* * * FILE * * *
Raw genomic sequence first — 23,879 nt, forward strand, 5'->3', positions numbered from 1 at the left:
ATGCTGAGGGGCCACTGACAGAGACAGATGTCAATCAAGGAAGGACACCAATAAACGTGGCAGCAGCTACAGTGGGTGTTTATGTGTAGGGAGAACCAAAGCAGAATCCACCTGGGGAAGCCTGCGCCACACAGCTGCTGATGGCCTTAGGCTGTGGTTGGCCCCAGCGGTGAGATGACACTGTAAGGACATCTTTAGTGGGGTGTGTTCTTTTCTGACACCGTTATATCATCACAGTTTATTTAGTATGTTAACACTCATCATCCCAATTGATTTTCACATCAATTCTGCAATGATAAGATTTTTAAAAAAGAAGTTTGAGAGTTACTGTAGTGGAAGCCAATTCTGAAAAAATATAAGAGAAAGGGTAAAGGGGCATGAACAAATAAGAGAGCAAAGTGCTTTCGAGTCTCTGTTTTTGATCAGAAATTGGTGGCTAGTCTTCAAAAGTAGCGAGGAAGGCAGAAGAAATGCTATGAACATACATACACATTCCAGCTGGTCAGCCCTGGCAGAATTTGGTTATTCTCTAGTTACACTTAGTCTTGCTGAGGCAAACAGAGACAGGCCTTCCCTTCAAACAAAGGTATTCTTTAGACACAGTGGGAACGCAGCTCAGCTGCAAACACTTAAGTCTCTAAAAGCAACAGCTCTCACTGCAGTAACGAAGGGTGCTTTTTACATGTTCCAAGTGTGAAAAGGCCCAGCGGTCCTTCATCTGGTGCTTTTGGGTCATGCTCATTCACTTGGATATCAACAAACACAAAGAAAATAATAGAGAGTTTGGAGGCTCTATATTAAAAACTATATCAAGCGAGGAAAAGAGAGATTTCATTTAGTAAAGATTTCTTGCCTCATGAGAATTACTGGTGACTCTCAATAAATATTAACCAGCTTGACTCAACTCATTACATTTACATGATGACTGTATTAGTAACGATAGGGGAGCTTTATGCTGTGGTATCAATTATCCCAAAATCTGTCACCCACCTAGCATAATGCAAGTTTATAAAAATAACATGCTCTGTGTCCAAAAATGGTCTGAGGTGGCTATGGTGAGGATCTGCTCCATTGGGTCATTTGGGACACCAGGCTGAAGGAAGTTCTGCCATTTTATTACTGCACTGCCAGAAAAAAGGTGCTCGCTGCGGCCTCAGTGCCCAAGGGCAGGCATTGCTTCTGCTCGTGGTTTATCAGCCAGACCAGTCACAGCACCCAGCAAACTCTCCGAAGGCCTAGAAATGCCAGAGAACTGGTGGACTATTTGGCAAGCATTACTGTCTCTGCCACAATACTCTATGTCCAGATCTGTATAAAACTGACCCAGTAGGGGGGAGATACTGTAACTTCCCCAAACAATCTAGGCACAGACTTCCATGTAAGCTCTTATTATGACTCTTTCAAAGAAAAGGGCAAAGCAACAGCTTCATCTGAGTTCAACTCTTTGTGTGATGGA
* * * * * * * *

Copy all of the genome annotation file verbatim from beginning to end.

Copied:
Raw genomic sequence first — 23,879 nt, forward strand, 5'->3', positions numbered from 1 at the left:
ATGCTGAGGGGCCACTGACAGAGACAGATGTCAATCAAGGAAGGACACCAATAAACGTGGCAGCAGCTACAGTGGGTGTTTATGTGTAGGGAGAACCAAAGCAGAATCCACCTGGGGAAGCCTGCGCCACACAGCTGCTGATGGCCTTAGGCTGTGGTTGGCCCCAGCGGTGAGATGACACTGTAAGGACATCTTTAGTGGGGTGTGTTCTTTTCTGACACCGTTATATCATCACAGTTTATTTAGTATGTTAACACTCATCATCCCAATTGATTTTCACATCAATTCTGCAATGATAAGATTTTTAAAAAAGAAGTTTGAGAGTTACTGTAGTGGAAGCCAATTCTGAAAAAATATAAGAGAAAGGGTAAAGGGGCATGAACAAATAAGAGAGCAAAGTGCTTTCGAGTCTCTGTTTTTGATCAGAAATTGGTGGCTAGTCTTCAAAAGTAGCGAGGAAGGCAGAAGAAATGCTATGAACATACATACACATTCCAGCTGGTCAGCCCTGGCAGAATTTGGTTATTCTCTAGTTACACTTAGTCTTGCTGAGGCAAACAGAGACAGGCCTTCCCTTCAAACAAAGGTATTCTTTAGACACAGTGGGAACGCAGCTCAGCTGCAAACACTTAAGTCTCTAAAAGCAACAGCTCTCACTGCAGTAACGAAGGGTGCTTTTTACATGTTCCAAGTGTGAAAAGGCCCAGCGGTCCTTCATCTGGTGCTTTTGGGTCATGCTCATTCACTTGGATATCAACAAACACAAAGAAAATAATAGAGAGTTTGGAGGCTCTATATTAAAAACTATATCAAGCGAGGAAAAGAGAGATTTCATTTAGTAAAGATTTCTTGCCTCATGAGAATTACTGGTGACTCTCAATAAATATTAACCAGCTTGACTCAACTCATTACATTTACATGATGACTGTATTAGTAACGATAGGGGAGCTTTATGCTGTGGTATCAATTATCCCAAAATCTGTCACCCACCTAGCATAATGCAAGTTTATAAAAATAACATGCTCTGTGTCCAAAAATGGTCTGAGGTGGCTATGGTGAGGATCTGCTCCATTGGGTCATTTGGGACACCAGGCTGAAGGAAGTTCTGCCATTTTATTACTGCACTGCCAGAAAAAAGGTGCTCGCTGCGGCCTCAGTGCCCAAGGGCAGGCATTGCTTCTGCTCGTGGTTTATCAGCCAGACCAGTCACAGCACCCAGCAAACTCTCCGAAGGCCTAGAAATGCCAGAGAACTGGTGGACTATTTGGCAAGCATTACTGTCTCTGCCACAATACTCTATGTCCAGATCTGTATAAAACTGACCCAGTAGGGGGGAGATACTGTAACTTCCCCAAACAATCTAGGCACAGACTTCCATGTAAGCTCTTATTATGACTCTTTCAAAGAAAAGGGCAAAGCAACAGCTTCATCTGAGTTCAACTCTTTGTGTGATGGA